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Sundance 2017: Inside Drake Doremus’ Secretive Online Dating Film ‘Newness’

The last-minute Sundance addition tackles the subject of love and romance in the world of dating apps and social media-driven culture.

Courtney Eaton Nicholas Hoult Newness


Scott Free Productions

The new Drake Doremus movie “Newness” is the rare film that was kept a secret almost by accident. A last-minute addition to the Sundance Film Festival, the movie was financed and produced so quickly that the filmmaking team skipped the usual casting announcements and other publicity efforts that accompany most Hollywood movies. It’s not that the producers tried to fly under the radar – they were just too busy making the actual movie.

READ MORE: Sundance 2017: ‘Newness’ and ‘Trumped: Inside the Greatest Political Upset of All Time’ Added to Lineup

Doremus’ fourth film to premiere in Park City after “Douchebag,” “Like Crazy” and “Breathe In,” the movie stars Nicholas Hoult and Laia Costa as a couple in contemporary Los Angeles navigating the world of online dating and social media–driven hookup culture. The film co-stars Matthew Gray Gubler, Courtney Eaton, Danny Huston and Courtney Eaton.

“Newness” writer Ben York Jones (“Like Crazy,” “Breathe In”) first sent the script to Scott Free Productions’ Michael Pruss in August, who helped raise the entire under-$10 million budget from producer Mason Novick’s recently formed company, Lost City, in September. Shooting began on October 16.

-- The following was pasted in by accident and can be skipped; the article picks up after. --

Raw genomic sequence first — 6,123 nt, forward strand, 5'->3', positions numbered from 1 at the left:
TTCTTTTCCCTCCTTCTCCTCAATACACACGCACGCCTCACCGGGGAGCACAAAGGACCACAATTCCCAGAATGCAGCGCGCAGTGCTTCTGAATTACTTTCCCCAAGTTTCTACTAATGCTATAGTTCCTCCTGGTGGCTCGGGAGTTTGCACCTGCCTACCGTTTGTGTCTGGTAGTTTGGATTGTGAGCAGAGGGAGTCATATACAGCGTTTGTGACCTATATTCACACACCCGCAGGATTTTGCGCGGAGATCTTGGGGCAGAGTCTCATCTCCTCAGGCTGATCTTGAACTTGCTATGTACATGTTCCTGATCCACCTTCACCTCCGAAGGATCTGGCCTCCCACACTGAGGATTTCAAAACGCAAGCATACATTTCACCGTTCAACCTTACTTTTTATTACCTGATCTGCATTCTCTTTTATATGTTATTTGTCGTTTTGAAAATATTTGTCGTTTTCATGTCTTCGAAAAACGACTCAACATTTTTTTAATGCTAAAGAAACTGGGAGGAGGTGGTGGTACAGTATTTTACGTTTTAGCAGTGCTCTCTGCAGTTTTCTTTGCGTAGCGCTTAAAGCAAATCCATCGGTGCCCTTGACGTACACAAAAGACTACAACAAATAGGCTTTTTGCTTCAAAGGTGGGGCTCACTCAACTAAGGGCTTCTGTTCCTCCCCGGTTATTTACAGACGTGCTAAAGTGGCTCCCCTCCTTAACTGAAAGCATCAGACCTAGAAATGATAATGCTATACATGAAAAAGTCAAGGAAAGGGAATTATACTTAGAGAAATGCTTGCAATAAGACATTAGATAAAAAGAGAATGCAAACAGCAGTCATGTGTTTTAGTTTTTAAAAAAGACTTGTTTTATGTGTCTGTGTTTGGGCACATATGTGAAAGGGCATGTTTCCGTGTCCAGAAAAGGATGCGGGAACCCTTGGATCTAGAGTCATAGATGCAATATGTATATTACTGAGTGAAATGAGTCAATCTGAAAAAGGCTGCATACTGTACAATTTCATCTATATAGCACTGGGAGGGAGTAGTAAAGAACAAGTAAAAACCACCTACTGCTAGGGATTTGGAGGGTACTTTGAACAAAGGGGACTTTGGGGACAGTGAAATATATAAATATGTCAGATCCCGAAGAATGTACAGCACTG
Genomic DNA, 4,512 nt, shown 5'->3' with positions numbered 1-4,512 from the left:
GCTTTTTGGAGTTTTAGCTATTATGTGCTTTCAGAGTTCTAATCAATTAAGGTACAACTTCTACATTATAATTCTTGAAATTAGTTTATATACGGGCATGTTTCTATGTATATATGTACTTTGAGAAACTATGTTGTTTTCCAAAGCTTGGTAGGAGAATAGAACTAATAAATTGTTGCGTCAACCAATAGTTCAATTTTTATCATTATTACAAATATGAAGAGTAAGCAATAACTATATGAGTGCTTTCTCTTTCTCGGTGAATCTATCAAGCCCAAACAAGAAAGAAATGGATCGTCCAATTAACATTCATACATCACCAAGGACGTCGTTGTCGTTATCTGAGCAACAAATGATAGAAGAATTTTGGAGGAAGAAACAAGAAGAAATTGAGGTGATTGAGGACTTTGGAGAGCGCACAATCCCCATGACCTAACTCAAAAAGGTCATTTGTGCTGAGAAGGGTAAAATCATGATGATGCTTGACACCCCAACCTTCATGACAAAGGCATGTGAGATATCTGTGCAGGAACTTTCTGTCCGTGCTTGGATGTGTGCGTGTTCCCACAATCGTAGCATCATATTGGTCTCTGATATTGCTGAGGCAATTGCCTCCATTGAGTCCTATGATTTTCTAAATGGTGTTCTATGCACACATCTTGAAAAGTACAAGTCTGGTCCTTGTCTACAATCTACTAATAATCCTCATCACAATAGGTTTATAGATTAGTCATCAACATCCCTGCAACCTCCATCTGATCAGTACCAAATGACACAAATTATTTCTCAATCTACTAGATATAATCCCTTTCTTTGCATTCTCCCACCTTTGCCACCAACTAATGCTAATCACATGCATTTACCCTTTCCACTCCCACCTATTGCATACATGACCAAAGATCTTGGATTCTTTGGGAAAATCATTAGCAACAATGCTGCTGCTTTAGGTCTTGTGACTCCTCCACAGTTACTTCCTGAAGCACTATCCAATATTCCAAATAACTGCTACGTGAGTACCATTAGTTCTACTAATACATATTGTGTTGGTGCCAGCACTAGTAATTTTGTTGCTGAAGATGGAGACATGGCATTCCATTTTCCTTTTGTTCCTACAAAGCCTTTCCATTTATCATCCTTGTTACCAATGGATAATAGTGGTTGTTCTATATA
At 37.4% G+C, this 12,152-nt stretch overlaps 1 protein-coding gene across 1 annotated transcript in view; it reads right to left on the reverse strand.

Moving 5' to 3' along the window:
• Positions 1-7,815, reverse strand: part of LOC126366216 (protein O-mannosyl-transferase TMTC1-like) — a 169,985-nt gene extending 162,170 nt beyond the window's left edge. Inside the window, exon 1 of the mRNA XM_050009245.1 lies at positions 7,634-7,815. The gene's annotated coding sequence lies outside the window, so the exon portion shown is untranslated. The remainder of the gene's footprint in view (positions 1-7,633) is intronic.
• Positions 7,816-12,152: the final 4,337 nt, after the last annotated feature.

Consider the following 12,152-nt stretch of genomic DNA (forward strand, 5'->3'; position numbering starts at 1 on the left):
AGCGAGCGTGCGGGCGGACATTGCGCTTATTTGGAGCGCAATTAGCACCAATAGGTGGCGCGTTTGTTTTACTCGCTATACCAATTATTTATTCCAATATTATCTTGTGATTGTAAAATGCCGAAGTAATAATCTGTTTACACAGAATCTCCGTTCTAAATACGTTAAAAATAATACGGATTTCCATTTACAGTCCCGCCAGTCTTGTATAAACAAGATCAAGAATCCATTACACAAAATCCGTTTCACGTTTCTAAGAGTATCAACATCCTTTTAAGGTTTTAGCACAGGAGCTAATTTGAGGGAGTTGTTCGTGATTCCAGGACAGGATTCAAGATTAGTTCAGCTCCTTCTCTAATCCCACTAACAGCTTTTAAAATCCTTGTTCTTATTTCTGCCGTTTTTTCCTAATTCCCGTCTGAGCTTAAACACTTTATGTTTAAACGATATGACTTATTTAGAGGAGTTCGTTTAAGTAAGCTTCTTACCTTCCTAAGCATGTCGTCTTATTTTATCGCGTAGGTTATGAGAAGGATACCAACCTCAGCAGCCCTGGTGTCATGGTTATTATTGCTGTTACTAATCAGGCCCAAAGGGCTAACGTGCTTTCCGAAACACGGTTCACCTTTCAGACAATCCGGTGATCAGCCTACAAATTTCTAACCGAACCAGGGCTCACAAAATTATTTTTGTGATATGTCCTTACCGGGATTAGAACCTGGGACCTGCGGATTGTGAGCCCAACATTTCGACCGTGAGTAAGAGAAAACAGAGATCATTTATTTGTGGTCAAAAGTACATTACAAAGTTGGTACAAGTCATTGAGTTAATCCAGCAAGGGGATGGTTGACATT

“We were lucky that the first draft of the script that I read was incredibly strong,” Pruss told IndieWire. “Lost City jumped in straight away.” The company’s first and only other film under the Lost City banner is the sci-fi-thriller, “ARQ” which premiered at last year’s Toronto Film Festival and was distributed by Netflix.

Nicolas Hoult and Laia Costa in "Newness"

Nicolas Hoult and Laia Costa in “Newness”

“Newness” is Doremus’ second film to be produced by Scott Free Productions after “Equals,” which also starred Hoult, though his latest performance is unlike any role he’s ever played, according to Pruss. “This is a different side of Nick — a very complex and emotionally mature performance that we haven’t seen yet,” he said. Pruss added that “Newness” is Doremus’ take on romance in 2017, specifically how online dating and dating apps have influenced the way Millennials approach love and courtship.

“It’s really profoundly changed not just people’s perception of relationships, but really their actual expectations,” Pruss said. “We’re all always on our phones — whether we’re ordering food or Amazon Prime — and sex and dating has become an extension of that. In some ways, the thesis of the film is the understanding that a sort of tension exists between happiness and hedonism.”

One of the reasons Novick chose to quickly finance the entire film had to do with how much the subject matter related to present day. “The movie is very current, and we felt it needed to be made now,” Novick said. “Drake really felt very much that this is what’s happening [today.]”

Though editing the film in time for Sundance was never part of the plan, the first cut that was assembled shortly before Christmas convinced everyone involved in the project that the movie could be finished in time to premiere at the 2017 festival. “If we had all seen it and said it wasn’t ready, we wouldn’t have forced it,” Novick said.

READ MORE: Sundance 2017: 20 Must-See Films At This Year’s Festival

With “Newness,” Sundance has 120 feature-length films from 32 countries in this year’s lineup, selected from a total of 4,068 submissions. The festival runs from January 19 – 29.

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